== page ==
Business News Mon, 22 Oct 2018

Tema Shipyard positions itself to attract more vessels

Offshore oil and fishing vessels which dock at the Tema Shipyard for repair works are expected to increase due to plans by the government to enter into an agreement with a private investor to redevelop the facility to make it more attractive.

The facility, which in the past was finding it difficult to attract vessels because of its poor state, leading to several protests by the workers has now witnessed improvement following a GHC13.4 million capital injection from the Ghana Ports and Harbours Authority (GPHA) in 2017.

The money came in the form of procurement of some essential machinery in a bid to boost the stock of equipment of the company for operational activities.

As a result of steps which had been taken by the current management to improve on the conditions of the facility, Shipyard has since January this year had 30 vessels docking at the facility for repairs.

Sources at the Shipyard also hinted that some 9 vessels are also expected to dock at the facility for repair works very soon.

Meanwhile, management of Shipyard are in high expectation of meeting its target of handling about 42 vessels by the close of this year.

It would be recalled that the Transport Minister Kwaku Ofori Asiamah on Tuesday, October 16, 2018, announced that six companies have been shortlisted so far for them to go through competitive tendering process for the most qualified one to be selected to take over the management of the Shipyard.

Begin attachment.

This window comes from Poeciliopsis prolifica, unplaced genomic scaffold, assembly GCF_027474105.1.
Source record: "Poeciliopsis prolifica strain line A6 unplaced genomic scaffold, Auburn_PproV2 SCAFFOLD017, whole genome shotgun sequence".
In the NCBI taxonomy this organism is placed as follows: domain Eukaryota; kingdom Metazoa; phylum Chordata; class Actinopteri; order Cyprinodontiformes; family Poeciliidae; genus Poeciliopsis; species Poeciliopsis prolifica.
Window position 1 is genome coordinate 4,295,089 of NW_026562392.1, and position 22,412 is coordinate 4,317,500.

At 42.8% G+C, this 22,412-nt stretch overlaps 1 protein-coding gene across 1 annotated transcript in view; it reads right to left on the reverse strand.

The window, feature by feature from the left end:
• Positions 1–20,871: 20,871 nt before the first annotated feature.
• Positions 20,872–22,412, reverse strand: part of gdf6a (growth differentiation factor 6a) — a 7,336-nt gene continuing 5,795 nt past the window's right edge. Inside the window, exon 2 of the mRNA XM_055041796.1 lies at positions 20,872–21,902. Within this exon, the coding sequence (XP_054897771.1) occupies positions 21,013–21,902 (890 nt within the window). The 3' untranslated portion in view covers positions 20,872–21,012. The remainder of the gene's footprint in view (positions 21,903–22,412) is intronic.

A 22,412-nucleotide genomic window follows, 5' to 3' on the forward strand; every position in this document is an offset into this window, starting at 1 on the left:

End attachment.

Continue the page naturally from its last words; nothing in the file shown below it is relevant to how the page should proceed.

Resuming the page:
The successful bidder, the minister explained, will among other things expected to revamp, manage and operate the facility according to terms of agreement.

With the launching of the maiden oil and gas licensing bid rounds last Monday, it is also expected that oil vessels that dock at the shipyard will be increase proportionally.

A visit to the Tema Shipyard on Friday by a team of journalists revealed that the Shipyard which hitherto was dormant was being operationalized as workers were seen busily working on some vessels.

Source: Michael Creg Afful
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